The title of “last great analog supercar” is hotly contested, but the Porsche Carrera GT sits at the top of the list for countless enthusiasts. Advanced in its design and in its use of cutting-edge materials, the Carrera GT nevertheless offers a purist driving experience unlike anything built by major automakers today. At its heart is a naturally aspirated V-10 engine paired with a specially developed six-speed manual transmission, the sole gearbox offered. A lack of intrusive electronic driving aids made the Carrera GT a raw and challenging but immensely rewarding car to master.
Carrera GT #0825
This Carrera GT, serial number 0825, is one of just 644 US-market examples produced between 2004 and 2006. Finished in the stunning shade of Seal Grey (Y1) over a Terracotta leather (MZ) interior, additional factory specifications included XT bucket seats, Porsche Online Pro CD radio, air conditioning, a car cover, and a set of Terracotta luggage.
Since 2005, this Carrera GT has covered 12,921 miles. In November 2022, the car was serviced by Porsche North Scottsdale, receiving an oil change and a brake fluid flush. The Carrera GT is accompanied by owner’s manuals, a center-lock wheel socket, two small pouches that fit neatly into the doors, as well as two leather straps to secure the top panels when stored in the front trunk.
Origins of Design:
The tale of the Carrera GT’s development—and how it languished beneath shifting tides of corporate investment between 1998 and late 2003—is a complex and fascinating story. Suffice to say, this so-called “Lazarus” project found its origins in a secretive Formula One powertrain program, a Le Mans Prototype chassis, and a concept car exhibited at the 2000 Paris Motor Show. Porsche’s intensive shift toward its Cayenne SUV initially doomed this ambitious supercar project. However, the Cayenne’s massive commercial success injected the capital needed to finish the Carrera GT and present its production prototype at the 2003 Geneva Motor Show. Having resisted death several times over the course of its multi-year development, on 23 February 2003, Porsche’s Carrera GT emerged triumphantly into the limelight—and an accompanying shower of deposit slips.
Porsche’s new supercar broke ground in many ways; it was the company’s first product to utilize an immensely strong but lightweight monocoque cabin and engine support unit of carbon fiber-reinforced plastic (CFP) with steel bracing around the windshield and passenger compartment. Chassis construction was sublet to Italian aerospace component maker ATR Composites. The front and rear suspension systems were based on a state-of-the-art racing design, with upper and lower stainless-steel wishbones and inboard-mounted, rocker-arm-operated, coil-over shock absorbers at all four corners. Huge ventilated and cross-drilled carbon-ceramic disc brakes were managed by multi-piston rear light-alloy calipers fitted behind forged magnesium-alloy center-lock road wheels.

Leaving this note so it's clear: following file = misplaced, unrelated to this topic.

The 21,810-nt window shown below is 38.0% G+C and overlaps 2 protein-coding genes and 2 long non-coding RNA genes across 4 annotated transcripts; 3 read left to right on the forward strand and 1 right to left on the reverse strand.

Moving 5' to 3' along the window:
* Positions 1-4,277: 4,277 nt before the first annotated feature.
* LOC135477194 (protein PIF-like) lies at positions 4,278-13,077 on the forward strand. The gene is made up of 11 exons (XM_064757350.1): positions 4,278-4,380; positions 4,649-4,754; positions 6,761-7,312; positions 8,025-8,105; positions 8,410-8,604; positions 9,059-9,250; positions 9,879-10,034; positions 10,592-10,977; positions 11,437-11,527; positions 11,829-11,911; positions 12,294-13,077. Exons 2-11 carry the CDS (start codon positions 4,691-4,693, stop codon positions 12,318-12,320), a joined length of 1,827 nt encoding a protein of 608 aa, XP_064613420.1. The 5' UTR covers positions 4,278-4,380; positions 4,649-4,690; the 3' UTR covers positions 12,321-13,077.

Furthermore, the Formula One-derived V-10 engine now had a home. Sized at 5.7 liters in production form, this marvelous 40-valve powerplant developed an astonishing 613 horsepower at 8,000 RPM and 435 pounds-feet of torque at 5,750 rpm. Power was delivered through a six-speed manual transaxle. To keep the car’s center of gravity as low as possible, the engine employed dry-sump lubrication.
200 MPH Supercar:
The bodywork incorporated large air intake and exhaust vents, as well as a pair of removable CFP roof panels that could be stored onboard, a rear air diffuser, and a stability-enhancing rear wing that rose automatically at 75 mph. The leather interior was luxurious, with every amenity, and included a large digital information screen. The Carrera GT was fitted with numerous safety systems, including traction control and anti-lock braking, all vital to a machine capable of 0–60 times of three seconds and a maximum speed of 200 mph—quite remarkable for a normally aspirated road car.
Developed from Porsche’s Formula One and Le Mans programs, the Carrera GT is Porsche’s landmark hypercar, an icon of its era, and one of the last great true analog cars. This example finished in Seal Grey over Terracotta, will impress and draw the attention of discerning enthusiasts for years to come.